Just ‘closing the loop’ on Spotted Harrier observations on the Moolort Plains.
The three youngsters featured earlier this month have been honing their flying and hunting skills. Spotted Harriers not fast but they are very acrobatic and can wheel and dive rapidly when required. They are also adept at chasing and hunting down prey; such as small birds, reptiles and insects, on the ground.
Typical harrier hunting behaviour involves low-level quartering over cereal crops and stubble, interrupted (when food is abundant) by regular short descents to the earth to snatch their prey. The initial strike is not always successful and the raptor is quite happy to chase down its quarry ‘on foot’.
The youngsters were having a terrific time practising their acrobatics over the sun-drenched paddocks, while a little later I watched one of the juveniles prancing in the shade emulating the ground-foraging behaviour of the parents … there was no obvious prey in sight but it won’t be long before the technique is more serious.
Juvenile Spotted Harriers, Moolort Plains, 18th January 2020
Juvenile harrier ground hunting
Hunting on the wing
As I suspected the Spotted Harrier clan on the plains includes no less than three juveniles – a wonderful result.
The youngsters are doing well it seems , chasing food on the ground and from the air. The adults have been absent during my visits … I suspect they are watching their offspring and the photographer from a distance.
Spotted Harriers lay two to four eggs in a clutch, although to raise three healthy juveniles is, I reckon, a little unusual and a sign of an abundance of food this season.
Juvenile Spotted Harrier, Moolort Plains, 15th January 2021
Constant calling is a feature of young Spotted Harriers
That ‘owl-like’ face!
While this is not exactly the famous kingfisher shot that many nature photographers crave, it might be the best I ever get!
This Sacred Kingfisher has been coming in to a nice perch above a small bush dam on South German Track … a perfect vantage point from which to spy a frog for its nestlings. The images below are in sequence … moments after I took the first shot the kingfisher swallowed the frog and then plunged in after another.
While I’m pretty confident on the bird ID I’d be happy for any suggestions specific to the unlucky amphibian!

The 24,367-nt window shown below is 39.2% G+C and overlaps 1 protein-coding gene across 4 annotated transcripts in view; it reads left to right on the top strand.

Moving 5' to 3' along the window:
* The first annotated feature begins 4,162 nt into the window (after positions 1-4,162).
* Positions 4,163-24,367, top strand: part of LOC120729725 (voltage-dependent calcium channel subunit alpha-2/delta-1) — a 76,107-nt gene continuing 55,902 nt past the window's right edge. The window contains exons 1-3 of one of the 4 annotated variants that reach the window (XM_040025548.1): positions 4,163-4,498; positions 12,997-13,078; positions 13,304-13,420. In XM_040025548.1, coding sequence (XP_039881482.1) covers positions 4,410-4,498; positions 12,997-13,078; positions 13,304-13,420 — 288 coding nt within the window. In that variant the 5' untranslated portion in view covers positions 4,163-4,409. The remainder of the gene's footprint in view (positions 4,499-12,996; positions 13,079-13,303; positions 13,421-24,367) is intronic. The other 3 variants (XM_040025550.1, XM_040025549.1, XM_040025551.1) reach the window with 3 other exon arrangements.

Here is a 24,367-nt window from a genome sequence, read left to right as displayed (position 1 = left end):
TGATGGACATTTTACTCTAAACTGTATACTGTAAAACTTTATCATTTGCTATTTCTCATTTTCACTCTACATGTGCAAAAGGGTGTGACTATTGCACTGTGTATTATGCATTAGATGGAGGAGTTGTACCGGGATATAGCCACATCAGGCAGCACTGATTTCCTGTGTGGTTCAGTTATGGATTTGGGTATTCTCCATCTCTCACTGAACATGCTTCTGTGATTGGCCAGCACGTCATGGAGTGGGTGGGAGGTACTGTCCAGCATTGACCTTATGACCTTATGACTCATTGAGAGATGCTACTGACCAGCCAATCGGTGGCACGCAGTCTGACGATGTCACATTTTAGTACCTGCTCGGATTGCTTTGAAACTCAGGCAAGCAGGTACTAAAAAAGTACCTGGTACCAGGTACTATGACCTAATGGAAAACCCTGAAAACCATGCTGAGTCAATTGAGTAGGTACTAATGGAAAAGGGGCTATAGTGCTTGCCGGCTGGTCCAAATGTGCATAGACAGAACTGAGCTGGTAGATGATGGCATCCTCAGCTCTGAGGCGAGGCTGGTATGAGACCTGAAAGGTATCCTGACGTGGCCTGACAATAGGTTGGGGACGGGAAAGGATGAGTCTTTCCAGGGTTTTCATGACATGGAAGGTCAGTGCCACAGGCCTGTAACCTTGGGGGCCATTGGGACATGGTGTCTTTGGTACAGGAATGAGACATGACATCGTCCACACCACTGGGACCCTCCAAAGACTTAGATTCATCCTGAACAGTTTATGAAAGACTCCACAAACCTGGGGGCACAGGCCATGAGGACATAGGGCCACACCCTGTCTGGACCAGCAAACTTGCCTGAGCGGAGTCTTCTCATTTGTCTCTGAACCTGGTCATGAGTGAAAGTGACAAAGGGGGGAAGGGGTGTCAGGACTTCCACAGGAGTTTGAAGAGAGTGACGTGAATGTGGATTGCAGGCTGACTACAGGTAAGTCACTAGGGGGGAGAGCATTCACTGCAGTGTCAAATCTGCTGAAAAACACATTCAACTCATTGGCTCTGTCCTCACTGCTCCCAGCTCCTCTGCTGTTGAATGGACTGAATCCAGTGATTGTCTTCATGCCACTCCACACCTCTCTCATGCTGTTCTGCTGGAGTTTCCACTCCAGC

Sacred Kingfisher with amphibian prey, South German Track, 2nd January 2020
Another sortie #1
No success this time!
… for a myriad of native wildlife.
A pair of Sacred Kingfishers is currently occupying this fine hollow in a veteran River Red-gum. The lack of ‘whitewash’ around the entrance indicates that the eggs are yet to hatch, or at least they may have just done so. As the nestlings grow the adults perch at the entrance to deliver food and leave a tell-tale trail of excreta below the opening.
As I sat, entranced by the kingfishers, a small bird caught my eye as it fluttered, like a large moth, to perch beside another hollow above me. It was an Australian Owlet-nightjar (often confusingly referred to as the moth-owl … it is neither a moth or an owl!). It must have been sitting quietly nearby observing me before deciding to decamp to its roosting hollow for the day.
I was intrigued to notice the projections at the end of the rictal bristles around the face of of the owlet. I’ve never noticed these before but suspect they are a type of filoplume. The bristles are thought to aid the nocturnal navigation of the owlet as it hunts for insects in its favoured habitats – woodlands and forest. The plume-like projections looked very delicate and perhaps they only persist for a short time on the newly replaced bristles?
Australian Owlet-nightjar, Loddon River @ Newstead, 30th December 2020
Sacred Kingfisher @ nest site in River Red-gum
In a summer notable for the almost complete absence (so far) of White-browed and Masked Woodswallows, Dusky Woodswallows are more than compensating.
‘Duskies’ commenced nesting in mid-November, usually the time when their migratory cousins appear in large numbers throughout the box-ironbark country. The first youngsters are now facing a perilous period post-fledging – it takes them a week or so to become capable aerialists and during this time they perch, often noisily, waiting for their parents to arrive with food. Surely many are ‘picked off’ by predators, such as currawongs, kookaburras and raptors, as nature takes its course.